There is almost a novel here. A talented wicketkeeper from the southwest gets spotted by a big Colombo school in his teens. Goes on to lead that school to their best season ever. He quickly gets picked up by the national squad, and at first glimpse of this guy, the public is enchanted. He's organised, but there's also that manic fun of a schoolboy. He swings so hard at the ball his limbs could go flying off. By 23, he is Sri Lanka's T20I captain - their youngest ever.

So far, the Dinesh Chandimal story is a two-bit paperback.

Brace yourself, because here come the twists, the complications, the conflicts, the intrigue, and the nuance. Halfway through his first World T20 campaign, Chandimal is relieved of his captaincy is and ditched from the XI altogether, because he's not making runs. Officially he steps down voluntarily, but in actual fact, the team management and senior players put an apologetic arm around his shoulder and give him no real choice: "Let the big boys take it from here, Chandi." Sri Lanka would then go on to win that tournament.

In subsequent years, as a weakness against the bouncer reveals itself, and he gets haphazardly thrust into batting positions he is unsuited for, he is at one point pulled out of a Test squad mid-series and packed off overseas to play in a Sri Lanka A tour. Later he is told by a selector to go back to domestic cricket.

But the currents of Sri Lankan cricket are as fickle as they are volatile. They can pull you gasping into roiling waters, but just as abruptly they can wash you right ashore. So in mid-2017, long after he has traded his spirited schoolboy aggression for a dour, Test-match stubbornness, he gets handed the Test captaincy. At first it goes okay - a Test series win against Pakistan in the UAE, which no other team had accomplished in seven years. But then eventually, and perhaps through no major fault of Chandimal himself, the dangerous currents are at him again. There are series losses at home against England, and away against New Zealand and Australia. By mid-February this year, he has not only been dumped as captain, he has been axed from the Test squad entirely.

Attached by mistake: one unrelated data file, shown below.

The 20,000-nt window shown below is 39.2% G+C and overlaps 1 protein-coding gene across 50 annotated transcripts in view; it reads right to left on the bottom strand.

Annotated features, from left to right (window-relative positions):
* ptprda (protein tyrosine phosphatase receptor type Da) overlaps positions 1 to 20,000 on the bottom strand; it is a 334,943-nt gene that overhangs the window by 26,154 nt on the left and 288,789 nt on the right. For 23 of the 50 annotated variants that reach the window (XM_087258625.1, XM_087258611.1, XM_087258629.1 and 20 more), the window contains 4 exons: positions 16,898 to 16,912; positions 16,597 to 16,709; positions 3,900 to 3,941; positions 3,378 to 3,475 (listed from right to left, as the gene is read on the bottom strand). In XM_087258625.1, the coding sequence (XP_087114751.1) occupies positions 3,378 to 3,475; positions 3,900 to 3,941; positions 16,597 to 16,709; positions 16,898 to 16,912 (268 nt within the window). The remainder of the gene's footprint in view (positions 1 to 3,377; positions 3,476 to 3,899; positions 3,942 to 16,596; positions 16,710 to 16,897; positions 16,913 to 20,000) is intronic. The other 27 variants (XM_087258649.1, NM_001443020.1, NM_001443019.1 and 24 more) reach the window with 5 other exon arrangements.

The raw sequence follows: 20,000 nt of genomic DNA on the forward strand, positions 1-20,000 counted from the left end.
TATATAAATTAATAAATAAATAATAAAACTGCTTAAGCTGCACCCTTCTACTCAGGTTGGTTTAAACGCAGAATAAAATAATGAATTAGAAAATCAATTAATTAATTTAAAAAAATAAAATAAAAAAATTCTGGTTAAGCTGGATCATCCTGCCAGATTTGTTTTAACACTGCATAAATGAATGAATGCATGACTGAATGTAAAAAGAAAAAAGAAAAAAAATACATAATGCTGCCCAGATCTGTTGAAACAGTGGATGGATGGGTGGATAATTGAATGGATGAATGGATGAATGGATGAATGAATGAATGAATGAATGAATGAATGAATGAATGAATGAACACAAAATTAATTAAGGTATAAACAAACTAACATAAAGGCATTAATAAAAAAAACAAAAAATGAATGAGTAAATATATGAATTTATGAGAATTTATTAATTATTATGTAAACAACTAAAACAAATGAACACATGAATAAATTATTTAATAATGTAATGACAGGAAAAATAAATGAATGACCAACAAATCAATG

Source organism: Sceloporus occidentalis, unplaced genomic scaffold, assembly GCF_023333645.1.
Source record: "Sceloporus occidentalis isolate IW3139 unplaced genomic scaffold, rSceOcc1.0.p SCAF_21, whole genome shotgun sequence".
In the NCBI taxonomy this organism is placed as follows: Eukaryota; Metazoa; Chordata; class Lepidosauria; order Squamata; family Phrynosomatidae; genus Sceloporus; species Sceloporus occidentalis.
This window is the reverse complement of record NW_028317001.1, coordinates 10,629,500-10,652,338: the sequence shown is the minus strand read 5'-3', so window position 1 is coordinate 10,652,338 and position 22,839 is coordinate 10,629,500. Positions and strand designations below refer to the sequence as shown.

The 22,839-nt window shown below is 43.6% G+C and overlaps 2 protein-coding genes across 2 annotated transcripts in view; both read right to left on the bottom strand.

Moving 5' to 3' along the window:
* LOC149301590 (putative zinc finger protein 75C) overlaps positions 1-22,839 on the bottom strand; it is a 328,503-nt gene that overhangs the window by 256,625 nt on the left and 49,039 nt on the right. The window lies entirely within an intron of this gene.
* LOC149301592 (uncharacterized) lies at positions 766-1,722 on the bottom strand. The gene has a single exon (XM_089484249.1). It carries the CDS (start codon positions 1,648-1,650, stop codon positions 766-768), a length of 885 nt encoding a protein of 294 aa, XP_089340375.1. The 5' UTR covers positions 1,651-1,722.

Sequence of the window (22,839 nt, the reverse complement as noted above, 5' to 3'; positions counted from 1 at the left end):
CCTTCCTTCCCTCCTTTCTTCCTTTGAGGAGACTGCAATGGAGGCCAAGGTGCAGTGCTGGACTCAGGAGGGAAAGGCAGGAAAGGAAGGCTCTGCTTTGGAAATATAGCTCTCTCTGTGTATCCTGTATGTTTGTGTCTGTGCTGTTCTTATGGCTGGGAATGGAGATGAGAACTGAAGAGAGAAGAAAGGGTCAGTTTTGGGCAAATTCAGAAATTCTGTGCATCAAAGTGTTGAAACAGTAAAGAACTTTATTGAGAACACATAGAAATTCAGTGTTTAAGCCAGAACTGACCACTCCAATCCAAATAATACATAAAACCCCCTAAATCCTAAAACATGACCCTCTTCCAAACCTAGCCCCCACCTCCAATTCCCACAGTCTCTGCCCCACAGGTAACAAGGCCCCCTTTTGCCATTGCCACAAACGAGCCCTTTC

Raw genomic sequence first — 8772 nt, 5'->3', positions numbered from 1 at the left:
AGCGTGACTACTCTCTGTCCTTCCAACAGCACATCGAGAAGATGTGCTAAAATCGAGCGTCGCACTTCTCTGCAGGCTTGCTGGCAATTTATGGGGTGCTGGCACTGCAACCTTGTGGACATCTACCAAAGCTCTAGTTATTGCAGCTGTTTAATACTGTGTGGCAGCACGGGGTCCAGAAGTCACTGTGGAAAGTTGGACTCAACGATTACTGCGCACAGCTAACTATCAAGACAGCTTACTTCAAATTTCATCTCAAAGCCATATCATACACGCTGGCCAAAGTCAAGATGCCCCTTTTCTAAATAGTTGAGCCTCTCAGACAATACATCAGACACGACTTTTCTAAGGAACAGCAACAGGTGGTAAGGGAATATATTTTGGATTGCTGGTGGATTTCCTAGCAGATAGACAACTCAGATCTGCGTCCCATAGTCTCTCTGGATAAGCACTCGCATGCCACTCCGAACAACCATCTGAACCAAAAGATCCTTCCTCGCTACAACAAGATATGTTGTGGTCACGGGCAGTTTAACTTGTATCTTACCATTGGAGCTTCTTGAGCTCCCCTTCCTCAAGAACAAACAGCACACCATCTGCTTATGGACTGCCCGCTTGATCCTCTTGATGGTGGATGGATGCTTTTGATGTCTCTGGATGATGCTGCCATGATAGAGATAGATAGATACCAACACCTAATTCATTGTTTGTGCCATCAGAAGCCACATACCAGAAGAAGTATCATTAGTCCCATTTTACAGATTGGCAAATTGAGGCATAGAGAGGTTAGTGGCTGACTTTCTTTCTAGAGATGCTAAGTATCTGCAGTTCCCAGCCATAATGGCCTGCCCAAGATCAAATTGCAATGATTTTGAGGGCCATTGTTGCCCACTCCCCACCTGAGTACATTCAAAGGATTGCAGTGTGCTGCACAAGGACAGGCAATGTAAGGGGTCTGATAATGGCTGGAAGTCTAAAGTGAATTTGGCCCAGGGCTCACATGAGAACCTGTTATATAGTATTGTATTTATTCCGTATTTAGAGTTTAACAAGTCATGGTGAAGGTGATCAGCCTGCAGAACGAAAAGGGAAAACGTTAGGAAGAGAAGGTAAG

Of all the crazinesses of Sri Lanka's year, one of the strangest images is of Chandimal watching Sri Lanka's series in South Africa on television. He's their only batsman with more than 10 Test centuries. He averages over 40, when no one on that South Africa tour does. And yet, there he is at home, for the second time in his career, forced to watch a team he was just captain of surging to an all-time great triumph without him.

His year has been even stranger than the team's. For nine months, he didn't appear once for Sri Lanka, in any format. In August he was picked in the Test squad to play New Zealand, but was running drinks, not earning a place in the XI. On his return to Tests, in Rawalpindi, he got that unplayable ball of the match from Mohammad Abbas - one further kick in the gonads. Such has been his luck, it was almost a surprise the selectors didn't take the opportunity to drop him for his two-ball duck.

The 78 on Friday invoked so many pages of the Chandimal story. There was first the inflexibly defensive Chandimal circa 2016-2018, as he played out 14 run-less balls first up. Off his first 20 deliveries, he only had one run. Just when you began to be convinced this was going to be one of those Chandimal innings - like his 62 off 195 against Pakistan in Dubai, or his 27 off 83 against West Indies in Port of Spain, a sudden, rasping slash past gully off Shaheen Afridi, and then a flayed cover drive off Mohammad Abbas next over. Could this be a re-awakening of that other Chandimal, the one who once came into a hopeless match situation against India, in Galle, and smoked 162 off 169 - an innings of pure anarchy to turn the Test. It is difficult to believe not just that these two Chandimals can inhabit the same body, but that these two types of innings could be produced by the same species.

There were tussles with the short ball. The Chandimal of 2014 just yearning to unleash that wild and often fatal hook shot that saw him bounced the moment he came to the crease for at least a year of his career. There were pokes outside off stump, the kind he'd tried to iron out of his game with batting coach Marvan Atapattu all those years back. Like much of his career, Chandimal was doing just enough to survive without ever truly blossoming.

He'd scratch around, looking like any moment he would offer a nick to any one of the quicks. Then out of nowhere, one of those manic, hard-swung drives, like the disdainful, top-of-the-bounce shot through cover off Abbas that got him to fifty. A few overs later, against Naseem Shah, he reeled off three boundaries in five balls, through square leg, then point, then another one through cover. As with his career, the only thing that didn't bring him much trouble was spin.

For a Test side that has spent so much of 2019 looking completely out of their depth, and yet somehow repeatedly hauling themselves towards respectability, Chandimal's day-two innings was a near-perfect fit. Without him, Sri Lanka might have conceded a first-innings deficit. Thanks to him they have a decent chance. What the knock will personally mean for Chandimal - whether it will shore up his place, whether a second-innings failure will put him on the rocks again with the selectors, whether the selectors themselves get dumped and the new set promote Chandimal to a position of leadership yet - those chapters, in a wildly spiraling story, all that is yet to be written.

Andrew Fidel Fernando is ESPNcricinfo's Sri Lanka correspondent. @afidelf